Procreative Prenzlauer Berg: Berlin Neighborhood Is a Mecca for Young Families
Berlin’s bohemian chic district is a laboratory for family policy. Germany's population is fast graying, but Prenzlauer Berg is the center of the country's new creative class and procreative spirit.
Bucking the European trend of childless families, Berlin's Prenzlauer Berg neighborhood has emerged as baby central.
“Now bring your feet up to your posteriors,” she says in German, and eight pairs of knees creak their way into position. I quickly learn that, at pregnant yoga classes in Prenzlauer Berg, a posterior is a bum, the sky is the ceiling, and our wombs are our centers of gravity -- which seems fitting in a neighborhood that revolves around babies.
Prenzlauer Berg, a district of former East Berlin, has become synonymous with everything that the rest of East Germany is not: it’s young, prosperous, and brimming with children. Half of its 143,000 inhabitants are between the ages of 25 and 45, and in a city already famous for cultural production, it’s considered the center of Germany’s new creative class, not to mention procreative spirit.
The neighborhood’s reproductive renown is thanks largely to its uniqueness in the larger German picture. Birth rates, which have been sinking since the late 1990s, have hit historical lows. (Editor's note: After the publication of this story, the German government announced an increase in the fertility to rate in 2007 from an average number of 1.37 children per woman from 1.33 the previous year, but it is still too early to determine whether a trend is taking hold.) Since 2006, Germany has had the lowest birth rate in Europe (8.2 children per 1,000 people). This is a problem in a country that’s constitutionally allergic to immigration. German women are entering motherhood late (at 30, on average) and having half a child short of what would be required (2.1) to maintain a stable population. As politicians cast longing glances toward places like France (12.7 per 1,000) and Ireland (15.2 per 1,000), analysts delve into Germany’s Nazi past to suggest that the lack of political will to push for children is a deep-seated reluctance to echo Hitler’s celebration of the Übermutter.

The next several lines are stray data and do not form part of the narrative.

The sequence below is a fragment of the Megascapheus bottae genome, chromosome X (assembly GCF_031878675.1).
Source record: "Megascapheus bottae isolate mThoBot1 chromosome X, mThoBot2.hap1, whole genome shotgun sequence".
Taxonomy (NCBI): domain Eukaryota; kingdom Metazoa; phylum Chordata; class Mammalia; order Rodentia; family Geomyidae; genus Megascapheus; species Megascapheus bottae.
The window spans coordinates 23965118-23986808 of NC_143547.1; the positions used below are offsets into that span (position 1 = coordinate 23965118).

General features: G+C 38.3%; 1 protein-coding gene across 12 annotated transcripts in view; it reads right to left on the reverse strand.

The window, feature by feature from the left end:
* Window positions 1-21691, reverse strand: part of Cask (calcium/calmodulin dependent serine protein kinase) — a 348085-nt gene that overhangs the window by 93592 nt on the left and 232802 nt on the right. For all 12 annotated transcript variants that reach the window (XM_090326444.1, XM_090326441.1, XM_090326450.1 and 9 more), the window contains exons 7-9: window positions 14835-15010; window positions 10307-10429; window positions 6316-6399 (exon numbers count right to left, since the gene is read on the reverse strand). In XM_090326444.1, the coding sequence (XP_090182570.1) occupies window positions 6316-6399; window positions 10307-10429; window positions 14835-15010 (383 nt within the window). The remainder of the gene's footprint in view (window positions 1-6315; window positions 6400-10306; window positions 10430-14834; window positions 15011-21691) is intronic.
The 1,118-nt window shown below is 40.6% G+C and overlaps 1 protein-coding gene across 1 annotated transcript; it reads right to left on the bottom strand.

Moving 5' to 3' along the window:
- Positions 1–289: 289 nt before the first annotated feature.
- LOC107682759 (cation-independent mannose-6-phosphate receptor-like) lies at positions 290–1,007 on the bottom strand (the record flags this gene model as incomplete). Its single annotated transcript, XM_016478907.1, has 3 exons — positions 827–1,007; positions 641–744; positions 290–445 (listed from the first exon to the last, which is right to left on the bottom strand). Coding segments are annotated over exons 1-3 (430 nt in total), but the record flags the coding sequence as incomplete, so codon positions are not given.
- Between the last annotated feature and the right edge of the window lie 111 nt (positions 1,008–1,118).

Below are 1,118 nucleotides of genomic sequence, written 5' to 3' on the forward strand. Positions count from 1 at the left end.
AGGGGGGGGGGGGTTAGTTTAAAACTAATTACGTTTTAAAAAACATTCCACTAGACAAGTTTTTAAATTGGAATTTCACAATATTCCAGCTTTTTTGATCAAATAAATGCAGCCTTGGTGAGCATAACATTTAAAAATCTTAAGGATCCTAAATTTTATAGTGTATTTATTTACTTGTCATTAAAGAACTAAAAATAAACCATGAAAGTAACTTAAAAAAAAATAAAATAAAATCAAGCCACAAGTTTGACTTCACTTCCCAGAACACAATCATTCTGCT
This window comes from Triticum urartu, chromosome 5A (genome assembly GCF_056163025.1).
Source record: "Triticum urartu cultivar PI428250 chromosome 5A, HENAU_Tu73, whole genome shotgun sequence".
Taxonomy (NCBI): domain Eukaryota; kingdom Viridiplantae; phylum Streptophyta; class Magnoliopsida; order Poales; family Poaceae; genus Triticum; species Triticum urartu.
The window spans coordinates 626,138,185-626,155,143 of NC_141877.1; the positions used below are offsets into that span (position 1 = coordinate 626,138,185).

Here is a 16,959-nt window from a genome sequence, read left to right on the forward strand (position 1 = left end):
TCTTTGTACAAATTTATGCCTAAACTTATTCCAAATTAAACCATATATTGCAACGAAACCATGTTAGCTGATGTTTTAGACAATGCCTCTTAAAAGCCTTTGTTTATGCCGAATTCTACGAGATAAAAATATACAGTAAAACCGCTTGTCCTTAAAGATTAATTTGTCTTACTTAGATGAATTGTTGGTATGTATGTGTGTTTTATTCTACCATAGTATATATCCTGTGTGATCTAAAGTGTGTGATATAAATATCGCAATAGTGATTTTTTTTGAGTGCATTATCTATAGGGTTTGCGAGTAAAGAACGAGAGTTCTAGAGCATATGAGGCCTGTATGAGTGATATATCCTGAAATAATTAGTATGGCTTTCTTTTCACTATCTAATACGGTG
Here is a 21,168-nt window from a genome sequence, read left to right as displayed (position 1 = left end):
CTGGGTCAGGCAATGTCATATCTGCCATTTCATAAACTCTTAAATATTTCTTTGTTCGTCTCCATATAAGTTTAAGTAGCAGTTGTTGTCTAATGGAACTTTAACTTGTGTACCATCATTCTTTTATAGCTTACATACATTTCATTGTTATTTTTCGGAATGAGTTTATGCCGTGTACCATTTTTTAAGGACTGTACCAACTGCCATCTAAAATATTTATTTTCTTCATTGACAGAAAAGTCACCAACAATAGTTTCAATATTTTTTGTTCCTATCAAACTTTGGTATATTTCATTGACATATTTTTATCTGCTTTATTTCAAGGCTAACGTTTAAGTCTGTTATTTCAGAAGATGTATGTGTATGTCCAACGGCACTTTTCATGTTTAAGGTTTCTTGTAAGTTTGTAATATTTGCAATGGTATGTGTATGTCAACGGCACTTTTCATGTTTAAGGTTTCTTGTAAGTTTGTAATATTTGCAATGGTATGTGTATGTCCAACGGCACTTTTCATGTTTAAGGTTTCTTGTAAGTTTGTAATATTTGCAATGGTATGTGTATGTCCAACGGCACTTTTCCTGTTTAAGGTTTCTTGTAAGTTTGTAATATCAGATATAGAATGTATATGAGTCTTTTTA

Über or not, the German Mutter is a loaded concept, as the current family minister Ursula von der Leyen -- a breakout star of the current governing coalition --demonstrates. Herself a mother of seven, she has broken rank with her own Christian Democratic Party by suggesting that motherhood must be made more compatible with career in Germany. Under her direction, the traditional Mutterschutz, paid leave for employed mothers-to-be (6 weeks before and 8 weeks after birth), has been supplemented by “parent” benefits (Elterngeld) for 12 to 14 months after the birth. Now a parent --even a freelancer -- who stays at home can receive two thirds of previous net income from the state. The policy explicitly encourages parents to share the stay-at-home childrearing by extending parental leave benefits from 12 to 14 months for couples that take time off work in the first year. In addition, von der Leyen has announced a dramatic increase in day-care facilities (500,000 additional spots by 2013) and has spoken out against her own party’s proposed incentive program to keep mothers home: a 150 monthly payment to women who don’t work for the first three years. In response, she has been called a Rabenmutter (bad mother) who supports the “nationalization of the child.” The outspoken (and childless) Bishop of Augsburg, Walter Mixa, deigned to suggest that the minister probably has no understanding of the real mother-child relationship, having let hers be raised by wet nurses.
German Family Minister Ursula von der Leyen: a breakout star of the current coalition government.